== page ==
LeBron James is opening a school for at-risk students in his hometown of Akron
Get inspired by these three stories of innovation and ingenuity across America
Hometown Hero: LeBron James delivered an NBA championship win to Ohio last year. Now, he’s set his sights on another win for Ohio: through the LeBron James Family Foundation, the basketball star has committed to opening a new school, the “I Promise School,” in his hometown of Akron, Ohio. The school, set to open in 2018, will start with a focus on third and fourth graders; the academic coverage will expand to grades one through eight by 2022. “This school is so important to me because our vision is to create a place for the kids in Akron who need it most—those that could fall through the cracks if we don’t do something,” James said. “If we get to them early enough, we can hopefully keep them on the right track to a bigger and brighter future for themselves and their families.” James has pushed similar initiatives in the past through his family foundation: these range from scholarships to educational programs aimed primarily at his hometown and local communities.
Farming in New York City: Edgemere Farm, an urban farm in Far Rockaway, Queens, in New York City, will be celebrating its fourth season with open house event May 7-8. The farm was founded in 2013, transforming an “underutilized” lot into a “lush and productive space,” according to its website. It became a positive alternative source of fresh produce for the region after 2012’s Hurricane Sandy. Heidi Woolever, one of the farmers at Edgemere, was inspired to move to New York and work on the farm after reading about child poverty in New York. The story of one homeless girl gripped her in particular: “I think she lived in one of the armories in Brooklyn and they described the yard as just dirt with nothing growing in it,” she told Edible Queens. “I thought, ‘I could go and grow food in that yard. I could provide food to people in my immediate neighborhood and be helpful.’ That’s what I came to New York to do.”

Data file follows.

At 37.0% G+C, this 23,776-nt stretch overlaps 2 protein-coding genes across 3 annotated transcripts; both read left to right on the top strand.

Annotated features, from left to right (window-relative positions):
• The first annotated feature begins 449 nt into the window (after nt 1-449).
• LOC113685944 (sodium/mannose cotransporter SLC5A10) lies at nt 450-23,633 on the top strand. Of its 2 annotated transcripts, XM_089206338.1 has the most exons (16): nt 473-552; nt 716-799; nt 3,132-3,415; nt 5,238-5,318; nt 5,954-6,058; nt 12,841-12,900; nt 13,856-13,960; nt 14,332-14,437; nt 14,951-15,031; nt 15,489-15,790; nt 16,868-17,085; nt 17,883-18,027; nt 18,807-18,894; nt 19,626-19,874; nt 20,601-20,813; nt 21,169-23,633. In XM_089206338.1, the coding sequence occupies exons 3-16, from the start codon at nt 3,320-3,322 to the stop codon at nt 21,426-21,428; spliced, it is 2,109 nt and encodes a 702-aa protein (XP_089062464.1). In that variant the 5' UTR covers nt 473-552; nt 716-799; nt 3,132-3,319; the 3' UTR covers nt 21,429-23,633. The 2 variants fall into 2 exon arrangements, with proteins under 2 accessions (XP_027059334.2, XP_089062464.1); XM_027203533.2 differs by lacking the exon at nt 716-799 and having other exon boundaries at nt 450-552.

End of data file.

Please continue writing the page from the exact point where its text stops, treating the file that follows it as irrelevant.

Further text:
Supporting local businesses: Supporting small-scale local businesses and manufacturers is important, but finding these businesses and engaging them is easier said than done. In a new blog post, Ilana Preuss, founder of Recast City, addresses this problem and lays out how to find small local manufacturers, and on a larger level, how to build a network of small-scale businesses in your community. The most important step is outreach: across fairs, festivals, markets, other businesses, community colleges, and faith or cultural organizations, and many others. “[Word of mouth] takes a lot of time, but will be your most effective way to find the small producers,” writes Preuss. “Identify five to ten businesses you already know. Ask each business to recommend two or more business owners to include in outreach activities. Ask each of those businesses to recommend others.” Ultimately, this helps develop a clearer sense of the diversity of resources available in a community.